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Transformational food system changes are critical to improve population health and safeguard environmental sustainability. Rapid population-level dietary change towards ‘sustainable diets’ is an essential part of food system transformations. ‘Sustainable diets’ – especially in high-income settings – typically comprise predominantly plant-based foods and limited amounts of animal-sourced foods, particularly red/processed meat. 

Successful shifts to predominantly plant-based diets would involve a major gear-change, as - compared to current or “average” diets – the demand for plant-based foods will surge substantially.  The question how this increased demand for plant-based foods could be met, remains understudied. Looking at trends in production and import strategies of several high-income countries, dependence on climate vulnerable countries for plant-based food supply has steadily increased over the past decades. Hence, there are major concerns about the resilience of simply “scaling up” the current  plant-based supply in such settings.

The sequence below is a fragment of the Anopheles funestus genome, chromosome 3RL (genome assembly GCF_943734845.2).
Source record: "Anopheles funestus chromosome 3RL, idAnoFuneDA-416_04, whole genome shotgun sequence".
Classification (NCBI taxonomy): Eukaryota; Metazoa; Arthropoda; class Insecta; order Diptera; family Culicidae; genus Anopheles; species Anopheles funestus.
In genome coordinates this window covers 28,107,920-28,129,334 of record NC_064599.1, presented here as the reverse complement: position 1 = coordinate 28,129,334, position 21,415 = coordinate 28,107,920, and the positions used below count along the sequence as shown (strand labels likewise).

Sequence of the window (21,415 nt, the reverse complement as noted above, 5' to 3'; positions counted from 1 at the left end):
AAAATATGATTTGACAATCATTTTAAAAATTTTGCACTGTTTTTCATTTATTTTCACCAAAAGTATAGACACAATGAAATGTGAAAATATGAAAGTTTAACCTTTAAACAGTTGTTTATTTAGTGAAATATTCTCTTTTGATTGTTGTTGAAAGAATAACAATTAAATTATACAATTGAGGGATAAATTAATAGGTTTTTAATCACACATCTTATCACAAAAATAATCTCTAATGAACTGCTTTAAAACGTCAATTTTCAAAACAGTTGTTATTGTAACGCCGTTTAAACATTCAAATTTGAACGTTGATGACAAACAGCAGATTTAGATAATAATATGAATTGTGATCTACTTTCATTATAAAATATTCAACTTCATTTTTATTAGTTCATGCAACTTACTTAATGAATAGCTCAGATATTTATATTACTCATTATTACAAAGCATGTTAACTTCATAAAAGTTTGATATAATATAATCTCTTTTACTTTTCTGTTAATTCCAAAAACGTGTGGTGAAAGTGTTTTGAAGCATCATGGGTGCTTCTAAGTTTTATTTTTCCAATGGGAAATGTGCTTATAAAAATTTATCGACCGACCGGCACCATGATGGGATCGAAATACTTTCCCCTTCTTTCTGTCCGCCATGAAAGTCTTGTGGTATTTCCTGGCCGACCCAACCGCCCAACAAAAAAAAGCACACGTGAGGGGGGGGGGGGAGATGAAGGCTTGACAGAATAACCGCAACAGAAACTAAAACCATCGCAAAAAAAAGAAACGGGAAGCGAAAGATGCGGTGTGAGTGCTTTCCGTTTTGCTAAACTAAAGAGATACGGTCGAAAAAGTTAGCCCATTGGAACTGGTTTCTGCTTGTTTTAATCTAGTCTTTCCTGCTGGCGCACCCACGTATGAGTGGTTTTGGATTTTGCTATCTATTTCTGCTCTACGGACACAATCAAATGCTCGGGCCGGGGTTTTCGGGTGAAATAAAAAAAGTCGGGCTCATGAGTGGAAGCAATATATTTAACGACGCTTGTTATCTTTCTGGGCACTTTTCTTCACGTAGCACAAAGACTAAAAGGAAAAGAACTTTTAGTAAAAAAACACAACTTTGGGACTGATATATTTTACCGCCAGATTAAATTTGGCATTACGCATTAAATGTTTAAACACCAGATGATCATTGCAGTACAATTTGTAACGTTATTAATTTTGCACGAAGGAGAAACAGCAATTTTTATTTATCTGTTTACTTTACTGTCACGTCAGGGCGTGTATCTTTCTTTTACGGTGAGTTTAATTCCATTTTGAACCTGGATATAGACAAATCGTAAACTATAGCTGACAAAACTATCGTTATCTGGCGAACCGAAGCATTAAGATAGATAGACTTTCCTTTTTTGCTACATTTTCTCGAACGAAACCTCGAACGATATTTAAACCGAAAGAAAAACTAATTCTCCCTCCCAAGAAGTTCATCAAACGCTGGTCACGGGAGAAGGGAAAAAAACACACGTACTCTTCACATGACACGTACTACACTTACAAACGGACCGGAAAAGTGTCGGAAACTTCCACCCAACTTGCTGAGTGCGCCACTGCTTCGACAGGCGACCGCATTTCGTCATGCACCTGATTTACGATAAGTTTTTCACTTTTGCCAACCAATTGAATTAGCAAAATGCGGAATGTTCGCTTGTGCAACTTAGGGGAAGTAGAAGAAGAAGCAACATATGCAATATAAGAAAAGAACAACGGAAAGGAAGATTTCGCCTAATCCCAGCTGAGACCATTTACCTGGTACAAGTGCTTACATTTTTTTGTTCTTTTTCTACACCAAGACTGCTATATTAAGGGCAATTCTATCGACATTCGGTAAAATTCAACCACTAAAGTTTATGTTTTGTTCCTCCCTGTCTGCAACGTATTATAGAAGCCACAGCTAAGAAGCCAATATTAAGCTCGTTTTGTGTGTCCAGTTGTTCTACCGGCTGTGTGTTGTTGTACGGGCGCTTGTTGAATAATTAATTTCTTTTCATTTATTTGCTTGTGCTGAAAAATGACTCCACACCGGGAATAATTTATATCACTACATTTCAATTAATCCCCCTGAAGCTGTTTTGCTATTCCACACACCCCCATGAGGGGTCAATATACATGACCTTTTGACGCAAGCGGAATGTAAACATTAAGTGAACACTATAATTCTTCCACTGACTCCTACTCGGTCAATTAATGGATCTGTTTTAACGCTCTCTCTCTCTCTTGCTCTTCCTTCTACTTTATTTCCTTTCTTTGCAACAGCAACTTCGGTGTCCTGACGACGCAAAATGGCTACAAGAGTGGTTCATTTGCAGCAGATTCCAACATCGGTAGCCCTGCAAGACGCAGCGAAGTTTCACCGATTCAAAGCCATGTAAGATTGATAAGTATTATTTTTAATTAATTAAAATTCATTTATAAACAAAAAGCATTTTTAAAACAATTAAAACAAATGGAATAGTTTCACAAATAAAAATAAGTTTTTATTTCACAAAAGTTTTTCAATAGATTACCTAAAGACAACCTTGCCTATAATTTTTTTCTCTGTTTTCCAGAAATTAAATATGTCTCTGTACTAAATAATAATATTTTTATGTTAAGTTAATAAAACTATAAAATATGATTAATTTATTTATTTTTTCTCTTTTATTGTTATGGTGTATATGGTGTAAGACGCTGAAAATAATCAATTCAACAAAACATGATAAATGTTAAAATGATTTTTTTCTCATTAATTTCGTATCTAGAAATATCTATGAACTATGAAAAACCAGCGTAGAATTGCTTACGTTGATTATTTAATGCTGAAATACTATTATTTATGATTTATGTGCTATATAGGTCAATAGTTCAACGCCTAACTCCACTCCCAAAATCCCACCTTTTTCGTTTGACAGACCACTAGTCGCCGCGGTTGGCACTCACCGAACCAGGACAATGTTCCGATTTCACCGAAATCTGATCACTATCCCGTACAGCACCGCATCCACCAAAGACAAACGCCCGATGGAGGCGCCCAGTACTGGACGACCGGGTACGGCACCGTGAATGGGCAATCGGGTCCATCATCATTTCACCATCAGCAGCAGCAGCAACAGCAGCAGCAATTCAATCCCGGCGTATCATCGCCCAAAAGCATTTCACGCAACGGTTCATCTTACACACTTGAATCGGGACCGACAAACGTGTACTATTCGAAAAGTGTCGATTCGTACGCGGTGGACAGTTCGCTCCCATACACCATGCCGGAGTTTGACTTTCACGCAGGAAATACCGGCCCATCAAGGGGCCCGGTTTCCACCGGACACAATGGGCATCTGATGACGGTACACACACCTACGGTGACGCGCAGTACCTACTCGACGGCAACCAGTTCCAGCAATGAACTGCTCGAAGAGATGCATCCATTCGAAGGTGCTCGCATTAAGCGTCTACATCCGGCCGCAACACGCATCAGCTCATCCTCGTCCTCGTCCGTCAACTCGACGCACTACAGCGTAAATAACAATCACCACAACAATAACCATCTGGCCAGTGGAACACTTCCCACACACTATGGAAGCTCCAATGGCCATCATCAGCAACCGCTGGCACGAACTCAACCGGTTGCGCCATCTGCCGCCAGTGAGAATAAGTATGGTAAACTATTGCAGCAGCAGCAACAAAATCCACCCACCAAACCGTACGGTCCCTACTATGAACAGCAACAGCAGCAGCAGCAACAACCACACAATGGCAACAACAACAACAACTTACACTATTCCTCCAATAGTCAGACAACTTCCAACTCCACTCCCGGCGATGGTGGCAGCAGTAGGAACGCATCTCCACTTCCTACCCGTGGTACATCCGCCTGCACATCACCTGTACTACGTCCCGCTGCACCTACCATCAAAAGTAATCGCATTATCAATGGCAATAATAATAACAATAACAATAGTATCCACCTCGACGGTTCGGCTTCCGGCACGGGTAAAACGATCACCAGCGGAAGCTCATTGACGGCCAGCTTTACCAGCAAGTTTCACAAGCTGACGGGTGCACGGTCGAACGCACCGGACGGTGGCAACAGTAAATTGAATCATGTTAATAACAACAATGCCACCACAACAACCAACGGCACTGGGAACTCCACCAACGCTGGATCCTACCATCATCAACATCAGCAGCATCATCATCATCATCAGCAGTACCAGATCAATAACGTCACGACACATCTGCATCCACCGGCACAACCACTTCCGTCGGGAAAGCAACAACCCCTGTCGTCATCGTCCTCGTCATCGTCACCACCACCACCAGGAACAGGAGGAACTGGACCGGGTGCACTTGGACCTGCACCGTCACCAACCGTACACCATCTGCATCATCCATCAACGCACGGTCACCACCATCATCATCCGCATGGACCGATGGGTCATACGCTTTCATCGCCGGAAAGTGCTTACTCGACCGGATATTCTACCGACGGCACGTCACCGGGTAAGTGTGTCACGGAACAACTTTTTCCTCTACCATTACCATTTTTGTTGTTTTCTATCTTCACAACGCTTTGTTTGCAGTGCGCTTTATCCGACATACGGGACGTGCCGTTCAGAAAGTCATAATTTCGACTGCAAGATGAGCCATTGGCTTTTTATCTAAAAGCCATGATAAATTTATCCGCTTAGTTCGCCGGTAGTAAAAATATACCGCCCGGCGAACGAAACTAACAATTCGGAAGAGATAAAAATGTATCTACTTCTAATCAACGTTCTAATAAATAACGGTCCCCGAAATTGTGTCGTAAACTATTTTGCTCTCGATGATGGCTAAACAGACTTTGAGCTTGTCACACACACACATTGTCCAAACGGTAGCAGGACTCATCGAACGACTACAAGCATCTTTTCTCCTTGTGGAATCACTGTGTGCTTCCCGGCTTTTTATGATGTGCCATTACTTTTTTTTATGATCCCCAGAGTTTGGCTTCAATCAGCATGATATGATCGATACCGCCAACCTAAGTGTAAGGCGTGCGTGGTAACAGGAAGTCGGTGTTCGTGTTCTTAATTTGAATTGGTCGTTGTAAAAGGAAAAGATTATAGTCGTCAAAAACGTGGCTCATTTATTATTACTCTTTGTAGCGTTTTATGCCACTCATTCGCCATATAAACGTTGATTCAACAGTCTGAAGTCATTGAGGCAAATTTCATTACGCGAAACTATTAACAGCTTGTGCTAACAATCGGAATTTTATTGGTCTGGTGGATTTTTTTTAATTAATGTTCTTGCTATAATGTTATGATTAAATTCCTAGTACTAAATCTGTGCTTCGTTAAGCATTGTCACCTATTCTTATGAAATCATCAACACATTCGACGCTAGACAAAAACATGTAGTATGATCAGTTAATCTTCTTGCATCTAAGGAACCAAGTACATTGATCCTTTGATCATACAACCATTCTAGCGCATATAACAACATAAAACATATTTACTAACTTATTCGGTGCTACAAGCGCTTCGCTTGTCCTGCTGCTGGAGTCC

Careful assessment of how the “plant-based food supply gap” could be addressed is urgently needed: this could include both  the exploration of expanding domestic production and increasing imports. For the latter, possible co-harms in producing countries should  be carefully identified, assessed, mapped and addressed.     

Continuing Professional Development (CPD)

This webinar has been endorsed by the Association for Nutrition (AfN) (EN175).

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